Coercive Control added to Definition of Domestic Violence

Anne B. Bennette, Edmonds Lawyer

The Washington Legislature recently passed House Bill 1901, which formally adds ‘coercive control’ to the domestic violence statute.  Coercive control is defined as a pattern of behavior that is used to cause another to suffer physical, emotional, or psychological harm, and in purpose or effect unreasonably interferes with a person’s free will and liberty.  Examples of coercive control as listed in the bill include:

  • damaging, destroying, or threatening to damage or destroy goods, property, or items of special value
  • using technology to threaten, humiliate, or exert undue influence over the other party
  • driving recklessly with the other party or children in the vehicle
  • threatening to harm the other party’s career
  • exerting control over the other party’s identity documents
  • making private information public, or threatening to do so
  • causing dependence or confinement, or isolating the other party from sources of support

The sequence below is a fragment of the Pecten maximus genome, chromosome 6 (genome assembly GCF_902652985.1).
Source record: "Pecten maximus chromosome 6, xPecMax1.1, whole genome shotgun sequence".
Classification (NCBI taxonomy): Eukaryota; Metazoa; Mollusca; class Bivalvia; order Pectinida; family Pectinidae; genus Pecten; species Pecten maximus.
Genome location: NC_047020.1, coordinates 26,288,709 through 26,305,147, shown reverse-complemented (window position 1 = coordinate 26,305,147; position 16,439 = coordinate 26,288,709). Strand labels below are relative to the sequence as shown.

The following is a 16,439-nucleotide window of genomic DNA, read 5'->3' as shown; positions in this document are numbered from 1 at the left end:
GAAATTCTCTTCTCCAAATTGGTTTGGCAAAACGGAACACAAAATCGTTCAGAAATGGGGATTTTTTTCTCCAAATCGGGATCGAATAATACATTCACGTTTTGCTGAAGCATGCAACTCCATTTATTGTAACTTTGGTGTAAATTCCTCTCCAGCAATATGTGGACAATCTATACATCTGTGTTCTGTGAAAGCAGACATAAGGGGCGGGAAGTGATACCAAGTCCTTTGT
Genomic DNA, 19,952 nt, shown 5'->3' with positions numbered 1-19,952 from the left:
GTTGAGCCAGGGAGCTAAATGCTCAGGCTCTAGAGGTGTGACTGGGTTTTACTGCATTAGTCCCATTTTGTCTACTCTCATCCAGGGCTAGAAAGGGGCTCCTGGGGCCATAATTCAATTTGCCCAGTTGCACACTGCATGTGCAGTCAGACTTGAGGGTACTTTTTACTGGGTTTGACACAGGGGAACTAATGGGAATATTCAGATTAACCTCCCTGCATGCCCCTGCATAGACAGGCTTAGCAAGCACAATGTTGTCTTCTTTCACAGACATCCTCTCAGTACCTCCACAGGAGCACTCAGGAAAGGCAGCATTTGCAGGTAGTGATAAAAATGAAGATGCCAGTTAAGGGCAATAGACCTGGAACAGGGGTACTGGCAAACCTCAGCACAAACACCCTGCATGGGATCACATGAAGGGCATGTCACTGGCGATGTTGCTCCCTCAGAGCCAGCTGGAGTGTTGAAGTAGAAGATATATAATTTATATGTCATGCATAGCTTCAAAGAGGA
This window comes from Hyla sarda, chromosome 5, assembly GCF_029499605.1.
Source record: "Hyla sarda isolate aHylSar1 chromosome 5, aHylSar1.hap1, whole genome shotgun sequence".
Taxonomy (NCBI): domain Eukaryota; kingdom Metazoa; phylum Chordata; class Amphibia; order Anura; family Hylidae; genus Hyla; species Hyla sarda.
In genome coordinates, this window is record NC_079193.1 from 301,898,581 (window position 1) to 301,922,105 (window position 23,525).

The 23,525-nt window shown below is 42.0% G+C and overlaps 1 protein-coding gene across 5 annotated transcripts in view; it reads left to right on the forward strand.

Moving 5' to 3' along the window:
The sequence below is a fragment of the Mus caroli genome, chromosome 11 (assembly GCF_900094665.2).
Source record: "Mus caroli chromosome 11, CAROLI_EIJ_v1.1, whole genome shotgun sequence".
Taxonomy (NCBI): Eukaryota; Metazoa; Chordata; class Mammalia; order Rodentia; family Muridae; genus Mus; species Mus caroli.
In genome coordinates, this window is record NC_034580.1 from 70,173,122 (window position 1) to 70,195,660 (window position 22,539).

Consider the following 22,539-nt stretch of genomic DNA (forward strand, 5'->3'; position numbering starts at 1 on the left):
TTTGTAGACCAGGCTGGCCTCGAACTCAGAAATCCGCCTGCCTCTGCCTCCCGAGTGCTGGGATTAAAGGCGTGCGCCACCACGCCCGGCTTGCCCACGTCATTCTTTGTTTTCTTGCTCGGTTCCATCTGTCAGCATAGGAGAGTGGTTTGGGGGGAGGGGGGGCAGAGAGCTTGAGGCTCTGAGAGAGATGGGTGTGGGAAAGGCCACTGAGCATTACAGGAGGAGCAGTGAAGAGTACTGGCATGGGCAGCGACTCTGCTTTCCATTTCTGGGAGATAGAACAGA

• engaging in psychological aggression, including inflicting fear, humiliating, degrading, or punishing the other party

This is not an exhaustive list of coercive control, and if you believe that you or anyone else has been victim to these types of behaviors, that may warrant the issuance of a protection order.   A summary of the bill may be read here:

Our Family Law Group is available to assist you through these challenging times.  Please contact Beresford Booth to schedule a telephone or video conference, via email to or call our office at (425) 776-4100.

BERESFORD BOOTH has made this content available to the general public for informational purposes only. The information on this site is not intended to convey legal opinions or legal advice.